Death in Heaven exudes gloom. Almost half is set in a graveyard. All the dead of planet Earth rise up as tottering Cybermen in a majestic danse macabre. Yet nothing in this episode strikes me as in dubious taste, unlike its set-up episode Dark Water. Director Rachel Talalay renders each moment, each mood with precision – protracted talky scenes are riveting and action sequences (notably the Bond-like plane destruction and the Doctor’s skyfall) are exhilarating.
Many expert hands have put this outstanding piece of television on screen. It caps off a season that has taken risks, recharged the franchise and given us the finest Doctor and companion partnership. Death in Heaven is a deeply satisfying season finale, certainly one of Moffat’s most audacious and most peculiarly moving scripts.
Time to salute Steven.
With Unit and the Master looming large in Death in Heaven, I had to call in Katy Manning. As Unit’s Jo Grant, she helped Jon Pertwee’s Doctor see off Roger Delgado’s Master eight times in the 1970s.
So what’s her take on Michelle Gomez as Missy? “The Mistress – that’s divine thinking. I like her!” she coos. “She’s a great-looking woman, a good actress and she’s got the Delgado control. Roger always did it with a sly smile and was never aggressive as the Master.”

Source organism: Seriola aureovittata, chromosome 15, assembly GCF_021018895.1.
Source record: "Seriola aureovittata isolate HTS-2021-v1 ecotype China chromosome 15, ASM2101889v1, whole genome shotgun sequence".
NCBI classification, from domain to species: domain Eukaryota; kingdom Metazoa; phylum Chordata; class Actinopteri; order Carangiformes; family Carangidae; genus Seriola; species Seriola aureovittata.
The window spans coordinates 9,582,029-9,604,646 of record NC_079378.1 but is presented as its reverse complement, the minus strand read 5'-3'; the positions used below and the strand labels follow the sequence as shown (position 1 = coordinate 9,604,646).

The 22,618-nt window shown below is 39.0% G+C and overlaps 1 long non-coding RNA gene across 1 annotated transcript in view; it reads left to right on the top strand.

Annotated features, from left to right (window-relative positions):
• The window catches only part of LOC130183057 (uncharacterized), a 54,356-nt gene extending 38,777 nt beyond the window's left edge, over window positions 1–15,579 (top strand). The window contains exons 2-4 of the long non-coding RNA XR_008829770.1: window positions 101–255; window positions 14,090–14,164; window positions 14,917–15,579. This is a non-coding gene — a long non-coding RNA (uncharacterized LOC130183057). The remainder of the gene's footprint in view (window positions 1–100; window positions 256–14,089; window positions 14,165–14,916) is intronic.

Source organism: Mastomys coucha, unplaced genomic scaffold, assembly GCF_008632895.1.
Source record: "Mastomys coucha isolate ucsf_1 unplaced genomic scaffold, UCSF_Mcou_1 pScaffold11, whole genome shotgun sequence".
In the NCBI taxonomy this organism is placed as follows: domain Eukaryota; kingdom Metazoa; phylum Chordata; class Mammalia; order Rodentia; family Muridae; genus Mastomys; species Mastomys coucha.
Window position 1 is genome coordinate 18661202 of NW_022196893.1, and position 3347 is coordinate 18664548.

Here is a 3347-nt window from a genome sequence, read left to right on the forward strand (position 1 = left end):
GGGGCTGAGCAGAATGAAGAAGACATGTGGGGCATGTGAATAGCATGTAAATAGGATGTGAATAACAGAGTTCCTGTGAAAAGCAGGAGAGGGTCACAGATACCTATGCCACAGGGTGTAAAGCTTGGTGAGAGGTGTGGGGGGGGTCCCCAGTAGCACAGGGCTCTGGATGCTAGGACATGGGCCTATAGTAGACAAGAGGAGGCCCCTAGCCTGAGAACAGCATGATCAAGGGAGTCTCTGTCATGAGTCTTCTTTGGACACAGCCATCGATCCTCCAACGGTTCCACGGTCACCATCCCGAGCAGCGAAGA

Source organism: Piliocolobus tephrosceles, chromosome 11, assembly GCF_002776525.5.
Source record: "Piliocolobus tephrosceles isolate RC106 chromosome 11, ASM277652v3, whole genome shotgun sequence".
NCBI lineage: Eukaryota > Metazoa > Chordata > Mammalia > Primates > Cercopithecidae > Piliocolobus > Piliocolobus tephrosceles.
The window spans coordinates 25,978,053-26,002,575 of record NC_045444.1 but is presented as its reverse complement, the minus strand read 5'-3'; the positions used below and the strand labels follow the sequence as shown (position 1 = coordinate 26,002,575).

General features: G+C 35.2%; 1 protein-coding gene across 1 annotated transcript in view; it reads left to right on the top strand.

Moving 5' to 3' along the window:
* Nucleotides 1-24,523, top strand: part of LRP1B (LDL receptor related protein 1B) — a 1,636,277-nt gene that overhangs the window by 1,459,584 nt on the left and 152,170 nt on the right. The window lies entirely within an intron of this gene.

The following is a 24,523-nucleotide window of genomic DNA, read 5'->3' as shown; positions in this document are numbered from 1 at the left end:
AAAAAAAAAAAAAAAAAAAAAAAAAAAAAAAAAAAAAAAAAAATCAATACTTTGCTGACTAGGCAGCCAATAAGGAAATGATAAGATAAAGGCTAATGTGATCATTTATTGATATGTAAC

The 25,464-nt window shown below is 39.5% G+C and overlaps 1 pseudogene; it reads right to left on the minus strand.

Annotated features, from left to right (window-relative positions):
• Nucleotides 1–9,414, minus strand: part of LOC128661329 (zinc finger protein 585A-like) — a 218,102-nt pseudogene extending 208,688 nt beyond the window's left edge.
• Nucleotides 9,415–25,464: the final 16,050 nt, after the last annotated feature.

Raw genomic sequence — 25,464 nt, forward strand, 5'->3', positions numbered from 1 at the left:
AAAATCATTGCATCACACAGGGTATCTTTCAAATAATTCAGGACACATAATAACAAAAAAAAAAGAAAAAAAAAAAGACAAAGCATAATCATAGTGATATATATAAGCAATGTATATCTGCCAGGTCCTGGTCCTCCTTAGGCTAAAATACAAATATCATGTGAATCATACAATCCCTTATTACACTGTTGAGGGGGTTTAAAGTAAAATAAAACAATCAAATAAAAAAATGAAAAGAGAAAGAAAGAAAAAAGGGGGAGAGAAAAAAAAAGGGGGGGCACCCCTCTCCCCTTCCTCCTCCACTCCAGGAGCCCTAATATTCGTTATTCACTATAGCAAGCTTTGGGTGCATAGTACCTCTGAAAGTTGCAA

The modern version of Unit hits home too: “Unit was always a very important part of Doctor Who in my time, but quite often got pushed to the side. It was paid off here and was honoured, particularly at this weekend of remembrance. I only had to see Nick’s portrait up there and I was gone. It made me cry. And then to go up in the sky like that as a Cyberman! I can just see and hear Nick… He’d have adored it. Oh, of course he would.”
She was “totally consumed” by the finale. “I watched it in the same way I used to see the very first Doctor Whos – about six inches away from the screen.” For all its cinematic production values, Katy prefers her Doctor Who on the small screen. “I assume the position, and it’s on the sofa. On the edge or behind it. To me, that’s where it belongs, in the sitting room, box of tissues on stand by for the sniffles.
“That was absolutely bloody brilliant, mesmerising television. The best I’ve seen in a long time. Beautifully written, acted and directed – there wasn’t a weak moment. I loved it when St Paul’s opened up like a friggin’ lotus flower. And such a clever performance from Peter Capaldi. We’re seeing so many layers from him, and having a slightly older Doctor gives you lots more places to go. This has been the best season without a shadow of a doubt. It was genius, Steven Moffat!”
Katy would like to award the finale 20 out of 10. But RT only marks out of 5 stars. “OK then, 10 out of 5!”
RT’s 2008 Nicholas Courtney interview